Products liability laws refer to the liability of anyone with a responsibility for a product from the supplier or manufacturer to the seller -- if that product causes damage due to defect. Product liability law has grown to include intangibles (gas), naturals (pets), real estate (house), and writings (navigational charts). Liability claims can be based on negligence, strict liability, or breach of warranty of fitness. The United States Department of Commerce has promulgated a Model Uniform Products Liability Act (MUPLA) for voluntary use by the states. There is no federal products liability law.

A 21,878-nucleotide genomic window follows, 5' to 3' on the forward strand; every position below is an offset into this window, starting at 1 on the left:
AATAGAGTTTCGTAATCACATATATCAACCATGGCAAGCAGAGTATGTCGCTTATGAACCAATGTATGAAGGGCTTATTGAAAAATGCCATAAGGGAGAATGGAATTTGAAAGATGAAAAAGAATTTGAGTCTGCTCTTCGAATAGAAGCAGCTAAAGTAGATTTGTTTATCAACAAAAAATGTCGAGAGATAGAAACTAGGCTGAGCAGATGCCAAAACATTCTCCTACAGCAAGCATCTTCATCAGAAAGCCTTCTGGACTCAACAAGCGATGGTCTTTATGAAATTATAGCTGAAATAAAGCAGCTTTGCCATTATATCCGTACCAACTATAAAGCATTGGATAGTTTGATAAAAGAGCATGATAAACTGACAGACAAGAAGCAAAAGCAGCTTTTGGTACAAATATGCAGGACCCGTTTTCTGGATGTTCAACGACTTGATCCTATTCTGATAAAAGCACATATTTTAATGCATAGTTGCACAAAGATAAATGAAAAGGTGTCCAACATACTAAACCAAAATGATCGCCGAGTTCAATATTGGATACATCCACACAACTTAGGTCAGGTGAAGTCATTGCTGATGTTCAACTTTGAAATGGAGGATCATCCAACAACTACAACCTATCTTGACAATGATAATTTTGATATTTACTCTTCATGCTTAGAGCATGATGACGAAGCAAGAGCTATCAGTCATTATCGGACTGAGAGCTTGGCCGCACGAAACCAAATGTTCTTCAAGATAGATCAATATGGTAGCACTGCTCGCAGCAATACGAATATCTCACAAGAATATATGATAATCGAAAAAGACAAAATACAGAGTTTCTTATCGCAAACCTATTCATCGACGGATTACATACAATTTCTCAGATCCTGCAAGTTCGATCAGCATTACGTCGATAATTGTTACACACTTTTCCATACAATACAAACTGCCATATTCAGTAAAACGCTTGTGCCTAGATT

Examples of product liabilities involve defective products such as gas tanks, tire defects, air bag injuries, toxic chemicals, some environmental pollution as well as products that do not live up to their respective guarantees or warranties. A product is legally considered defective if it was made poorly or sold with flaws. A product may fulfill its purpose as expected but an injury may occur in normal use. A product may also be safe if used carefully, but it may be considered defective if the manufacturer 's information on how to use it is unclear, incomplete or incorrect. This misrepresentation concerning the product, if resulting in an injury, may entitle the plaintiff to damages.